A very useful article that appeared in North American Birds called Photo Essay: Redpolls from Nunavut and Greenland visit Ontario is available online as a PDF. It describes the four redpoll subspecies with text and photos and is worth reading in preparation for your next redpoll flock.

Brinkley, E.S., Buckley, P.A., Bevier, L.R. and A.M. Byrne. 2011. Photo Essay: Redpolls from Nunavut and Greenland visit Ontario. North American Birds 65(2): 2-11

Pyle, P., S.N.G. Howell, R.P. Yunick, and D.F. Desante. 1997. Identification guide to North American Birds, Part 1, Columbidae to Ploceidae. Slate Creek Press, Bolinas, California.

McLaren, I.A. 2012. All the Birds of Nova Scotia: status & critical identification. Gaspereau Press Ltd, Kentville, N.S., Canada

Sibley, D.A. 2014. The Sibley Guide to Birds 2nd Ed. Alfred A. Knopf, New York, N.Y.

Sunday, February 1, 2015

Nelson's Gull

My uncle, Ronnie d'Entremont, found a dark Glaucous Gull at Dennis Pt Wharf in Pubnico on January 31, 2015 that was identified as a probable Glaucous Gull x Herring Gull hybrid. This species combination is frequent enough that it has been given a name, Nelson's Gull.

Iceland Gull (L) and Nelson's Gull (R) Photo by Alix d'Entremont

Glaucous Gulls and Herring Gulls interbreed in both north-east and north-west Canada. This gull is likely an eastern bird where the hyperboreus subspecies of Glaucous Gull hybridizes with Herrings (Howell et al., 2007). The other North American subspecies of Glaucous Gull that winters in North America is L. h. barrovianus. This subspecies breeds in coastal Alaska to northern Yukon and winters to coastal California, making it unlikely to occur in the east (Pyle, 2008).

Nelson's Gulls are usually intermediate between the parent species. Some first cycle hybrids can be very similar to a Herring Gull but have browner wingtips and more pale on the inner webs of the outer primaries (Howell et al., 2007). Others resemble Glaucous Gulls but show a Herring like pattern to the outer primaries and a darker tail (Peregrine Prints, 2015).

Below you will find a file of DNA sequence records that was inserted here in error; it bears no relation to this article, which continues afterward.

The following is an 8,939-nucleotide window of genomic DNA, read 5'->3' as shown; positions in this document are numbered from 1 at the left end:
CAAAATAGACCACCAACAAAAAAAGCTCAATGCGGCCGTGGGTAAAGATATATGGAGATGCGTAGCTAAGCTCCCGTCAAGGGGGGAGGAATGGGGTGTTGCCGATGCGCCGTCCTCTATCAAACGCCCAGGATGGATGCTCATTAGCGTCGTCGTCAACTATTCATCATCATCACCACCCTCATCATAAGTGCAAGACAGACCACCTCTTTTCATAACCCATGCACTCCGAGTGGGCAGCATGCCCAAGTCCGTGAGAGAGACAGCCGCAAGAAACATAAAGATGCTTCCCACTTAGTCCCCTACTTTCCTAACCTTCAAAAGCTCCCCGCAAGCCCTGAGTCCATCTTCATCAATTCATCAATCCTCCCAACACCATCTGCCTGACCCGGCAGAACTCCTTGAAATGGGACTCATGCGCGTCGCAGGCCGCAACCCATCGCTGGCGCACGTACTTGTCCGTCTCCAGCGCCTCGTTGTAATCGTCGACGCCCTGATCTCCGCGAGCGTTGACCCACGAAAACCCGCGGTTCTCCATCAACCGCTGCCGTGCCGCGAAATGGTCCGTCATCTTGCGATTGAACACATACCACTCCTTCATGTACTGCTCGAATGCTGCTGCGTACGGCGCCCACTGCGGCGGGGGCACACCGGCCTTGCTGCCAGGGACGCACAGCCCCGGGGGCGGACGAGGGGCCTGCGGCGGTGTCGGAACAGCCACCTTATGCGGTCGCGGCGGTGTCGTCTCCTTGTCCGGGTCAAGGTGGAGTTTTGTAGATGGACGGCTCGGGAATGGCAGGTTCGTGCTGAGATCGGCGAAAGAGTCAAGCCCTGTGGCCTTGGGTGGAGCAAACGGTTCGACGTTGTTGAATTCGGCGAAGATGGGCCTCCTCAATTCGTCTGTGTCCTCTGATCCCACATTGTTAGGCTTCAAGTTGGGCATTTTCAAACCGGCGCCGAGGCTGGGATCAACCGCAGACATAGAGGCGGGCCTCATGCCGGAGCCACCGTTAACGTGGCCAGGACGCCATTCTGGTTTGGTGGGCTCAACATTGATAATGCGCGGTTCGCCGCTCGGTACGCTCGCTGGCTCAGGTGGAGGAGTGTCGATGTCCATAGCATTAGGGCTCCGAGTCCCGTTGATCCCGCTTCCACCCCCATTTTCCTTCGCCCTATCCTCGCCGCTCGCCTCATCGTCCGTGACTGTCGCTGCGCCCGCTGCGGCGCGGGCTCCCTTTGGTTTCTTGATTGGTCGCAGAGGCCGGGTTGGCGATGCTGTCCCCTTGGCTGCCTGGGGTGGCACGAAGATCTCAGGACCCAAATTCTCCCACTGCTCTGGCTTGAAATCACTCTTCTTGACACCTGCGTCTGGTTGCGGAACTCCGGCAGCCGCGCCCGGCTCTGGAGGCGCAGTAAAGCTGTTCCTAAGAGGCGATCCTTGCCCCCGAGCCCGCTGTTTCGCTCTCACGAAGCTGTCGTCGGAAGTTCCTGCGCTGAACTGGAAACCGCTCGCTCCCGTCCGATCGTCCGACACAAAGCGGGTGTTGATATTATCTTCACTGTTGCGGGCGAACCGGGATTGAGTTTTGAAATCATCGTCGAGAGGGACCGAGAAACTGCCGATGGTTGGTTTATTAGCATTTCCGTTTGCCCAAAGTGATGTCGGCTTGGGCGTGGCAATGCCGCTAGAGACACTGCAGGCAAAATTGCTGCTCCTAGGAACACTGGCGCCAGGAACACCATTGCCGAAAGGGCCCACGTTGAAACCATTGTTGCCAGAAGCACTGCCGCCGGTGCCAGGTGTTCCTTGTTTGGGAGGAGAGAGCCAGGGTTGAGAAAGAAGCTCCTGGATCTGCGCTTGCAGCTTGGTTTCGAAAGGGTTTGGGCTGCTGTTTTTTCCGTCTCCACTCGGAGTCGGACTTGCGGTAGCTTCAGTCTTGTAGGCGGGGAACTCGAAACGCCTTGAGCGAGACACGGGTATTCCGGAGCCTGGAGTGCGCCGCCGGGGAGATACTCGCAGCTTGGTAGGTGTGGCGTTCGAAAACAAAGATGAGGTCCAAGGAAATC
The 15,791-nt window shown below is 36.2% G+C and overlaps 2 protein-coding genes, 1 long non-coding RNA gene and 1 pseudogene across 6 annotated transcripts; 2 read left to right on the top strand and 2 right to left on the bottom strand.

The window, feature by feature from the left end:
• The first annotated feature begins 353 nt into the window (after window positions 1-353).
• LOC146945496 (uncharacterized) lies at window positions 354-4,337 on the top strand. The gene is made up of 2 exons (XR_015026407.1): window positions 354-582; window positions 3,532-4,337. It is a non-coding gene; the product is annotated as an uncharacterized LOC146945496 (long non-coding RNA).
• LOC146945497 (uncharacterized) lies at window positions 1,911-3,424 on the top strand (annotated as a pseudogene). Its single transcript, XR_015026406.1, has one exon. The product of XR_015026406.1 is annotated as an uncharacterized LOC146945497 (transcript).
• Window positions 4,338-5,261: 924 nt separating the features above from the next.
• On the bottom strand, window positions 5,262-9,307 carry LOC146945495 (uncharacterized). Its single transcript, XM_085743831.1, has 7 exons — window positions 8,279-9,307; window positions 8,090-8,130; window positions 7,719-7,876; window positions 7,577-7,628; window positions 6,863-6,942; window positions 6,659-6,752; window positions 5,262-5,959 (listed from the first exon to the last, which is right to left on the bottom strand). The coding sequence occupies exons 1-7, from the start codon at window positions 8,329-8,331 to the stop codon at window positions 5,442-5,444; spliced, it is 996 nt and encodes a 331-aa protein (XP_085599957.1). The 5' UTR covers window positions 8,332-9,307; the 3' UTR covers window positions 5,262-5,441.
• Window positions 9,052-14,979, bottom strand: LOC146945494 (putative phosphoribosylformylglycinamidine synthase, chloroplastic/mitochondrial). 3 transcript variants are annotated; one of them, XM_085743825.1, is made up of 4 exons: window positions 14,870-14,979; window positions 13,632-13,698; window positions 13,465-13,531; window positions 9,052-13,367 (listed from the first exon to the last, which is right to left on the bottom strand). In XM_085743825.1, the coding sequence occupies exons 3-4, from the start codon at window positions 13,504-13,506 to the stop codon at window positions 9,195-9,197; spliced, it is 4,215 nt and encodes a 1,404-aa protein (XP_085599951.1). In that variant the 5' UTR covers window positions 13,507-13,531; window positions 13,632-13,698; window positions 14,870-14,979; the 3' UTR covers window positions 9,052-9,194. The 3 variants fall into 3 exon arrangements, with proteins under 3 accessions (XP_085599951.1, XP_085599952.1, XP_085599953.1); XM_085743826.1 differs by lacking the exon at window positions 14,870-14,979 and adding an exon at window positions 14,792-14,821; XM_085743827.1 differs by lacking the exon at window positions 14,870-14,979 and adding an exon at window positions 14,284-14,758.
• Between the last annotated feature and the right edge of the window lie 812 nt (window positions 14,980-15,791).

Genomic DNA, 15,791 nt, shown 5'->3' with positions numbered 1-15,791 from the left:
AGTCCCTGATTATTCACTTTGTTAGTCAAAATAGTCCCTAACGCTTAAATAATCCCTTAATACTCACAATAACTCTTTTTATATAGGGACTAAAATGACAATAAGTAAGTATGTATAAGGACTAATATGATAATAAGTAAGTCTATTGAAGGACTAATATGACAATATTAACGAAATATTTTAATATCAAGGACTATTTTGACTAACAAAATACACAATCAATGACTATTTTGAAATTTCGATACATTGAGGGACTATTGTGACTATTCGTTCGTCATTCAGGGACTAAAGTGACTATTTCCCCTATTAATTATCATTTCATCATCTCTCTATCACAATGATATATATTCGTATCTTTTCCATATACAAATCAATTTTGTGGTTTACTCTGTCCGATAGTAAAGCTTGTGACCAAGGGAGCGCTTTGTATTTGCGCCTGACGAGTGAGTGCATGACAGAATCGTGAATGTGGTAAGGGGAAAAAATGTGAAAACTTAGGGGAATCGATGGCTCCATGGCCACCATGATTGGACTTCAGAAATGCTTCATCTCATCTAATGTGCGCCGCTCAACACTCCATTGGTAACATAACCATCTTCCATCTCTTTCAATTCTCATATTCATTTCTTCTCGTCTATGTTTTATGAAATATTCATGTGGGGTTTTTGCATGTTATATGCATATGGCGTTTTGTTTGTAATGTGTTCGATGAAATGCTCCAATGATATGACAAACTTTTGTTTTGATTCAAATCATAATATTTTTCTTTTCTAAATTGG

This gull looks most similar to a Glaucous Gull but shows outer primaries, secondaries and tail that are washed brown in a pattern reflecting that of a Herring Gull. The next photo shows the hybrid at left compared to our typical Glaucous Gull at right. Notice how the Nelson's Gull is much browner overall with wingtips that are washed brown.

Nelson's Gull (L) and Glaucous Gull (R) Photos by Alix d'Entremont

Howell et al. (2007) describe first cycle Glaucous Gulls as pale brownish to creamy overall with whiter wingtips. The following photo shows marked difference between the Nelson's Gull and a Glaucous Gull. Instead of having comparatively pale wingtips, the Nelson's shows darker wingtips. The dark secondaries and tail are also evident in this photo.

Nelson's Gull (L) and Glaucous Gull (R) Photos by Alix d'Entremont

Dennis Pt Wharf in Pubnico is a gull watchers dream. I tried to find this Nelson's Gull on January 31, 2015 and ended up finding two pure Glaucous Gulls and a Lesser Black-backed with over 150 Iceland Gulls. We will keep looking and will keep finding interesting gulls here.

Howell, S.N.G. and J. Dunn. 2007. Gulls of the Americas. Houghton Mifflin Company, New York, N.Y.

Pyle, P., S.N.G. Howell, S. Ruck, and D.F. Desante. 2008. Identification guide to North American birds, Part II, Anatidae to Alcidae. Slate Creek Press, Bolinas, California.

Peregrine Prints. February 2015.